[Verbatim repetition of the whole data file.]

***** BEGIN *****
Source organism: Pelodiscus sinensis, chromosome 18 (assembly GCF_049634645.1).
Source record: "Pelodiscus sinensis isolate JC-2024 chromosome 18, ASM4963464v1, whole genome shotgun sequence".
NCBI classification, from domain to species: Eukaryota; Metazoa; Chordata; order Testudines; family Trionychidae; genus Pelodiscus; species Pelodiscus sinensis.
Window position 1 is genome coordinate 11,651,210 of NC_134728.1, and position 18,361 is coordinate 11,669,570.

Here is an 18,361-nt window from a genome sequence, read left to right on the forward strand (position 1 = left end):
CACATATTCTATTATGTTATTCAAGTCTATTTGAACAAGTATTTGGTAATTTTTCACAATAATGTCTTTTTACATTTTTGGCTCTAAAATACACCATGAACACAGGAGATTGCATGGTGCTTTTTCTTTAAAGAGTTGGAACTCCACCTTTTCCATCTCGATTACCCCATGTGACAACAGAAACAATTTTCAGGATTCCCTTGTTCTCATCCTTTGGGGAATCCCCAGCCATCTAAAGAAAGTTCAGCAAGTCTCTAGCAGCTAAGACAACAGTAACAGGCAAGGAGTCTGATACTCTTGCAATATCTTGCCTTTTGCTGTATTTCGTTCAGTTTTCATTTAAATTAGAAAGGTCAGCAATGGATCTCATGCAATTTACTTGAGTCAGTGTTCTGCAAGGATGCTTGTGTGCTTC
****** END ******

Source organism: Pelodiscus sinensis, chromosome 18 (assembly GCF_049634645.1).
Source record: "Pelodiscus sinensis isolate JC-2024 chromosome 18, ASM4963464v1, whole genome shotgun sequence".
NCBI classification, from domain to species: Eukaryota; Metazoa; Chordata; order Testudines; family Trionychidae; genus Pelodiscus; species Pelodiscus sinensis.
Window position 1 is genome coordinate 11,651,210 of NC_134728.1, and position 18,361 is coordinate 11,669,570.

Here is an 18,361-nt window from a genome sequence, read left to right on the forward strand (position 1 = left end):
CACATATTCTATTATGTTATTCAAGTCTATTTGAACAAGTATTTGGTAATTTTTCACAATAATGTCTTTTTACATTTTTGGCTCTAAAATACACCATGAACACAGGAGATTGCATGGTGCTTTTTCTTTAAAGAGTTGGAACTCCACCTTTTCCATCTCGATTACCCCATGTGACAACAGAAACAATTTTCAGGATTCCCTTGTTCTCATCCTTTGGGGAATCCCCAGCCATCTAAAGAAAGTTCAGCAAGTCTCTAGCAGCTAAGACAACAGTAACAGGCAAGGAGTCTGATACTCTTGCAATATCTTGCCTTTTGCTGTATTTCGTTCAGTTTTCATTTAAATTAGAAAGGTCAGCAATGGATCTCATGCAATTTACTTGAGTCAGTGTTCTGCAAGGATGCTTGTGTGCTTC